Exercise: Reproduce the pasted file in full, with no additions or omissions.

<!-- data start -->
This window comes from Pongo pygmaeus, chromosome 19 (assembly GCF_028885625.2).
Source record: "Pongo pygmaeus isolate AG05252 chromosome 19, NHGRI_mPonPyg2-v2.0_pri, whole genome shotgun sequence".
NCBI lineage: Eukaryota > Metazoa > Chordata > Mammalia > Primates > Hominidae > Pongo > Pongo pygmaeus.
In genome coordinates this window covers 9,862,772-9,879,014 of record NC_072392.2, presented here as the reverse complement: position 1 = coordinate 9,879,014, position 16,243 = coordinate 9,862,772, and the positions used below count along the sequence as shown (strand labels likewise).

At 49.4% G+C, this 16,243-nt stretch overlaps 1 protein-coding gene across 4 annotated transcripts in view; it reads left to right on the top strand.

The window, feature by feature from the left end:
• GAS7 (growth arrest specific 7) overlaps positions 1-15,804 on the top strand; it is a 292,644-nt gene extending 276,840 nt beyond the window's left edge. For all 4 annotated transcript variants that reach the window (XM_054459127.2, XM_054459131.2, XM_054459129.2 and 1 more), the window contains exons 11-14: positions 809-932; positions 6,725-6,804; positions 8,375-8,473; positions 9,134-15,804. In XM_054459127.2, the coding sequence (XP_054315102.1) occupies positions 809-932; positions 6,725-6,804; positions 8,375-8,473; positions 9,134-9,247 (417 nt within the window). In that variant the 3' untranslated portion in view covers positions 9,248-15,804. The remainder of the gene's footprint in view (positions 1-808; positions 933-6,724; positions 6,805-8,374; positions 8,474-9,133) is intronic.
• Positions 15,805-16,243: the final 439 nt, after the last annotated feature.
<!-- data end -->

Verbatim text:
This window comes from Pongo pygmaeus, chromosome 19 (assembly GCF_028885625.2).
Source record: "Pongo pygmaeus isolate AG05252 chromosome 19, NHGRI_mPonPyg2-v2.0_pri, whole genome shotgun sequence".
NCBI lineage: Eukaryota > Metazoa > Chordata > Mammalia > Primates > Hominidae > Pongo > Pongo pygmaeus.
In genome coordinates this window covers 9,862,772-9,879,014 of record NC_072392.2, presented here as the reverse complement: position 1 = coordinate 9,879,014, position 16,243 = coordinate 9,862,772, and the positions used below count along the sequence as shown (strand labels likewise).

At 49.4% G+C, this 16,243-nt stretch overlaps 1 protein-coding gene across 4 annotated transcripts in view; it reads left to right on the top strand.

The window, feature by feature from the left end:
• GAS7 (growth arrest specific 7) overlaps positions 1-15,804 on the top strand; it is a 292,644-nt gene extending 276,840 nt beyond the window's left edge. For all 4 annotated transcript variants that reach the window (XM_054459127.2, XM_054459131.2, XM_054459129.2 and 1 more), the window contains exons 11-14: positions 809-932; positions 6,725-6,804; positions 8,375-8,473; positions 9,134-15,804. In XM_054459127.2, the coding sequence (XP_054315102.1) occupies positions 809-932; positions 6,725-6,804; positions 8,375-8,473; positions 9,134-9,247 (417 nt within the window). In that variant the 3' untranslated portion in view covers positions 9,248-15,804. The remainder of the gene's footprint in view (positions 1-808; positions 933-6,724; positions 6,805-8,374; positions 8,474-9,133) is intronic.
• Positions 15,805-16,243: the final 439 nt, after the last annotated feature.